Former Twitter CEO and co-founder Jack Dorsey to leave the company board

Twitter co-founder and longtime CEO Jack Dorsey is reportedly leaving Twitter’s board of directors today after 16 years of working with the company in some capacity. 

The company news of the company founder stepping down comes ahead of the expected takeover by Tesla CEO Elon Musk who has put in a bid to buy the company and take it private.

The news is also on the heels of an as yet unverified report that Dorsey might have been in on the potential takeover with Musk as the other board members have allegedly accused him of stabbing them in the back on the deal.

The Daily Mail reported that one of Dorsey’s former colleagues called him out for “clear backstabbing” when he assisted Musk when the deal with Twitter had reportedly come to a standstill.

One of the issues where Musk disagrees with the stance that Twitter has taken is an issue that did not have Dorsey’s support. Following his acquisition, should it move forward, Musk said he intends to allow former President Donald Trump back on the platform.

Just days ago Musk called it “a morally bad and decision and foolish in the extreme” for the platform to ban him as they did in January of 2021 in response to the January 2021 Capitol Hill riots.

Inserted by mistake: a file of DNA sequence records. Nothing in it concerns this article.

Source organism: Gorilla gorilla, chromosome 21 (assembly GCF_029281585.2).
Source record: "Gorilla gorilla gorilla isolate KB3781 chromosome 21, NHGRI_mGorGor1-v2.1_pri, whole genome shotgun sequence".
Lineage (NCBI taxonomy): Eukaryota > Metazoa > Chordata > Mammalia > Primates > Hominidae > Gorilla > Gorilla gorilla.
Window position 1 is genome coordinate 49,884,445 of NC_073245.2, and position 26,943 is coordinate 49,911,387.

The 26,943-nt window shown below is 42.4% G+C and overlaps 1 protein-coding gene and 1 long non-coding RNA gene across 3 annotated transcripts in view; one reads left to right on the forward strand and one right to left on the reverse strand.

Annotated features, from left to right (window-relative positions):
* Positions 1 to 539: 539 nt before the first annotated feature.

While speaking at a London conference on the future of cars, Musk said: “I do think it was not correct to ban Donald Trump.” This was a statement that Dorsey did not agree with, saying that while he doesn’t like bans, they’re sometimes necessary.

“There are exceptions (CSE, illegal behavior, spam or network manipulation, etc), but generally permanent bans are a failure of ours and don’t work, which I wrote about here after the event (and called for a resilient social media protocol),” the former Twitter chief said, linking to his January 13, 2021, tweet in which he defended the decision.

“I do not celebrate or feel pride in our having to ban @realdonaldtrump from Twitter, or how we got here,” Dorsey said at the time. “After a clear warning we’d take this action, we made a decision with the best information we had based on threats to physical safety both on and off Twitter.

“I believe this was the right decision for Twitter. We faced an extraordinary and untenable circumstance, forcing us to focus all of our actions on public safety. Offline harm as a result of online speech is demonstrably real, and what drives our policy and enforcement above all.”